Vaccines should allow Scotland to manage Covid 'less restrictively', says Nicola Sturgeon

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Coronavirus vaccines should allow Scotland to manage the pandemic “less restrictively”, Nicola Sturgeon has said.

The First Minister praised an article by public health professor Devi Sridhar, who argued that people in Britain could see the end of the pandemic “within months, if not weeks” because of the vaccine rollout progress.

Posting on Twitter, Ms Sturgeon said she hoped Scotland was in a “transition” out of lockdown, with the impact of the vaccination programme providing “an ability to manage Covid differently and less restrictively”.

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Writing in the Guardian, Professor Sridhar argued that throughout history “pandemics have ended when the disease ceases to dominate daily life and retreats into the background” and citizens of richer countries such as the UK and the US could experience this soon.

But she stressed that poorer countries who may struggle to afford vaccines, technology or treatments for Covid-19 “will remain trapped by outbreaks that cause chaos in hospitals and kill health workers and vulnerable and elderly people”.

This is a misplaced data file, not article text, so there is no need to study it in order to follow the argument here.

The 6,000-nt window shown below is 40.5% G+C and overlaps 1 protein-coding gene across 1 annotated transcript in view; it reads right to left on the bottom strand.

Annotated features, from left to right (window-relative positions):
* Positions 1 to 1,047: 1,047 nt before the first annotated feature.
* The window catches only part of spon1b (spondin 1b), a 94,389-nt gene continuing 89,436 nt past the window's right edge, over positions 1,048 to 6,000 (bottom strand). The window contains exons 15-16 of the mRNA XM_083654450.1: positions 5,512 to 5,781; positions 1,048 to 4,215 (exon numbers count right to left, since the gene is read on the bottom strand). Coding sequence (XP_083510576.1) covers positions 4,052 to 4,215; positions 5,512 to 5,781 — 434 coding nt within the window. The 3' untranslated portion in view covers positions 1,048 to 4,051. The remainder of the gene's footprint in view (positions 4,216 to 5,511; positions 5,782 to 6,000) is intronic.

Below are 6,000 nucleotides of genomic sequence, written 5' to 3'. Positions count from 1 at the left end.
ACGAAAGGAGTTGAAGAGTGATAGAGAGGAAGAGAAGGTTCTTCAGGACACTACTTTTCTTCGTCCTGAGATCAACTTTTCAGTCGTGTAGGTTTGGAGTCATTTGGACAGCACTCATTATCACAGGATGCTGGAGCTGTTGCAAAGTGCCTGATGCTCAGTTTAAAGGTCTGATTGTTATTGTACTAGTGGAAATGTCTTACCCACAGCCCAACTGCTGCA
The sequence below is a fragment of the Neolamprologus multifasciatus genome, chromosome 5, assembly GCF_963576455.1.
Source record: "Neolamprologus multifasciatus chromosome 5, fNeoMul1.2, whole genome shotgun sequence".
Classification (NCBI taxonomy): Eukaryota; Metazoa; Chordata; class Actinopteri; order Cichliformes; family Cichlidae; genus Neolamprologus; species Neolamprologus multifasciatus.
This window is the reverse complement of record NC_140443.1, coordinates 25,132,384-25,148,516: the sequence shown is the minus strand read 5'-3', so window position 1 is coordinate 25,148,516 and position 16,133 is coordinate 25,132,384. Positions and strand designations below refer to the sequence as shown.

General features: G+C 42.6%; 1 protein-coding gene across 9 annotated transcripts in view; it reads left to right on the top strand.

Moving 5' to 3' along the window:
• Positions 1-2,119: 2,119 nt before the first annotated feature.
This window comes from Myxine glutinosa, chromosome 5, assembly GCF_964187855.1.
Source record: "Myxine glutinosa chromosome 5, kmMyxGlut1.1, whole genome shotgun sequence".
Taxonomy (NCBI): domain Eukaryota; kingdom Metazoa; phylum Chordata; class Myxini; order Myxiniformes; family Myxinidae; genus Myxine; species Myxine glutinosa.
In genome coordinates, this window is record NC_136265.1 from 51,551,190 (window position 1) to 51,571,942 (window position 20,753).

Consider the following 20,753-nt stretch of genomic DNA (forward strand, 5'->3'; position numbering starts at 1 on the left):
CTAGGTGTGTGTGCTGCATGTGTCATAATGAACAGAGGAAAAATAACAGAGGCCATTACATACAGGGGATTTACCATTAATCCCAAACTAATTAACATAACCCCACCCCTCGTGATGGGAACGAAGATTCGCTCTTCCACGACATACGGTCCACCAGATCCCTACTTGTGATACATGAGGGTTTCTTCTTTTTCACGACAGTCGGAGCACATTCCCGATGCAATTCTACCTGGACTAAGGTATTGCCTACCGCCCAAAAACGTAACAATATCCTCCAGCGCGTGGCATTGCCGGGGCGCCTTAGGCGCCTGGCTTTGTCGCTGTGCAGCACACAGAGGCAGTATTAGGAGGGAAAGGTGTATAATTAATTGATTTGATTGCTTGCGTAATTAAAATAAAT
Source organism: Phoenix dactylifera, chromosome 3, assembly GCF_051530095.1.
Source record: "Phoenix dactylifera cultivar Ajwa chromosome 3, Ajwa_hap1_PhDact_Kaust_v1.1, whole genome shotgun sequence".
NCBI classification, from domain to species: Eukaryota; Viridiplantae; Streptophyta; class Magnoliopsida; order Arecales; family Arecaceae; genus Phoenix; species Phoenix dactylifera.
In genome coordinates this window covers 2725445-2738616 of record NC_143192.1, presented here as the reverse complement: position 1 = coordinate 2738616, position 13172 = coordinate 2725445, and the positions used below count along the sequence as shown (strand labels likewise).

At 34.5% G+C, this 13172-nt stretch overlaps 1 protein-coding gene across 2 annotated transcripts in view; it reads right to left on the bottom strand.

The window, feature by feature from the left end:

Professor Sridhar, who is chair of global public health at the University of Edinburgh, added: “It’s now incumbent on richer countries that are emerging from the pandemic to turn their attention to poorer nations and ensure they have the resources they urgently require.

“It’s only when Covid-19 stops disrupting lives and livelihoods in all regions that we’ll truly be able to say the pandemic has ended.”

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Patrons at a bar in Edinburgh. Picture: Lisa FergusonPatrons at a bar in Edinburgh. Picture: Lisa Ferguson
Patrons at a bar in Edinburgh. Picture: Lisa Ferguson

She also warned of “considerable uncertainty” about the prospect of new variants and how to manage the virus in children and young people “who will be largely unvaccinated and still susceptible”.

Sharing the article on Twitter, Ms Sturgeon wrote: “V good piece by @devisridhar on how vaccines open a path from the elimination approach advocated by many in earlier phase, to an ability to manage Covid differently and less restrictively.

“It’s a transition as we complete vaccination, but this is the path I hope Scotland is on.”

It comes as Scotland recorded 490 new cases of coronavirus, 4.2% of all tests, with one new death.

A total of 3,251,138 Scots have now received the first dose of a Covid-19 vaccine and 2,044,253 have received their second dose.

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